A touching tribute to Ren Hang, early Polaroids from Richard Kern, California’s empty pools captured by skater Tino Razo, and the most realistic depictions of love, photographed
From the lead up to Christmas until Valentine’s Day, we are force fed images of unrealistically happy couples that feel completely detached from the majority of our own experiences with love and lust. In order to dismantle this, and in honour of Saint Valentine – who apparently never even existed – we turned to some of our favourite photographers who have documented the reality of what love can look like – from drug addiction, love as we get older, and heartbreak.
No matter how many times we read those two words – President Trump – it never gets easier. How can we deal with it? It’s a question that feels like it will never be answered until he is out of the White House and this weird dream is over. However, it doesn’t mean we shouldn’t try. Andrew Kass shot exclusive portraits of young people in New York alongside photos of inside city hall as an exploration into vulnerability.
Skater and photographer Tino Razo published an anthology of the photos he’s taken over the years of California’s empty pools. Tripping between abandoned houses in the Hollywood Hills to Judy Garland’s old residence, the book is a sun-soaked homage to freedom.
You can feel the energy pumping through Jim Jocoy’s unseen photos from San Fran’s punk scene in the 70s. Unfolding as a movie would, his just-released book Order of Appearance (TBW Books) journeys through the ceremony of getting ready (and suitably pissed) to the party and, naturally, the after party.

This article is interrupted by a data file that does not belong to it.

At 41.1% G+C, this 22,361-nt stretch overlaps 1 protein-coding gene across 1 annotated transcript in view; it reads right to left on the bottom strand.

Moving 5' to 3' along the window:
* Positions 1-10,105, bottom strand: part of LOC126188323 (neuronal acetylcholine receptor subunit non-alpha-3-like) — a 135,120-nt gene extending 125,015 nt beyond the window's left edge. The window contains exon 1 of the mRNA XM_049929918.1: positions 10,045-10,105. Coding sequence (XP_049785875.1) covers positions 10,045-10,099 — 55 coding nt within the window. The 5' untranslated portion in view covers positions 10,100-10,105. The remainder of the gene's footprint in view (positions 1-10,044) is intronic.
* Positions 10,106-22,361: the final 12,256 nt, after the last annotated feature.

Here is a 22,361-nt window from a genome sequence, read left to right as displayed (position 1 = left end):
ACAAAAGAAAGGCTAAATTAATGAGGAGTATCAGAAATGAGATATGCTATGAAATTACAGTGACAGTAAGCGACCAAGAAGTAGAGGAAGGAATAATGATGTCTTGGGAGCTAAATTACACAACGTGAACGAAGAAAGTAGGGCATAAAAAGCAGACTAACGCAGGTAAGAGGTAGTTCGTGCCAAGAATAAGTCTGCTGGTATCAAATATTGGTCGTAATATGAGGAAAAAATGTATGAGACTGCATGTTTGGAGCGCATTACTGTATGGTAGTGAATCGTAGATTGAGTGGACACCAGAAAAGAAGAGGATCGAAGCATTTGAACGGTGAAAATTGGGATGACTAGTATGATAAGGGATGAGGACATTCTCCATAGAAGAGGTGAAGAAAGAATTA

On the corner of four of the city’s busiest intersections, photographer and LA native Sean Maung set up a makeshift photo studio to capture the most colourful characters he came across. The results are a mix of the city’s hustlers, rappers (such as Vince Staples) and party-goers.
Last month, Wolfgang Tillmans’ latest show at the Tate (strictly, not his retrospective) opened. At the press unveiling, he announced that the show was a return to him as an artist, rather than a political figure that we have become increasingly familiar with. The works span from the beginning of his career, with magazine shoots to large scale sculptural-slash-photographic works.
Internet it-kid and model turned art director opened his first exhibition last month at New York’s Milk, alongside collaborator and friend, photographer Noah Dillon. Despite their own online followings, in an interview with Dazed Digital, the pair spoke about the importance of forgoing follower counts for more genuine voices when casting their projects – such as lookbooks for Virgil Abloh’s OFF WHITE – and what’s next for the duo.
Last year, Richard Kern hosted an exhibition on New York’s East Village to showcase a series of unseen Polaroids that captured the in-between moments of the work that we know best from the provocateur. Due to its success, he has just released a book and shared more of the mesmerising images with us.
Currently on show until May at New York’s Internation Center of Photography, Perpetual Revolution: The Image and Social Change, aims to look at how the social image is both reporting and producing social change. From Isis to the civil rights movement, Dazed Digital’s “I Want A Dyke For President” video featuring Mykki Blanco also features. We spoke with some of the curators here.
Two weeks ago, news surfaced that incredibly talented, young photographer Ren Hang had passed away. While things couldn’t have looked brighter in his career, tragically Ren suffered terribly from depression. The otherworldly images he created in his nine year career, live on as his legacy. This is my tribute to him.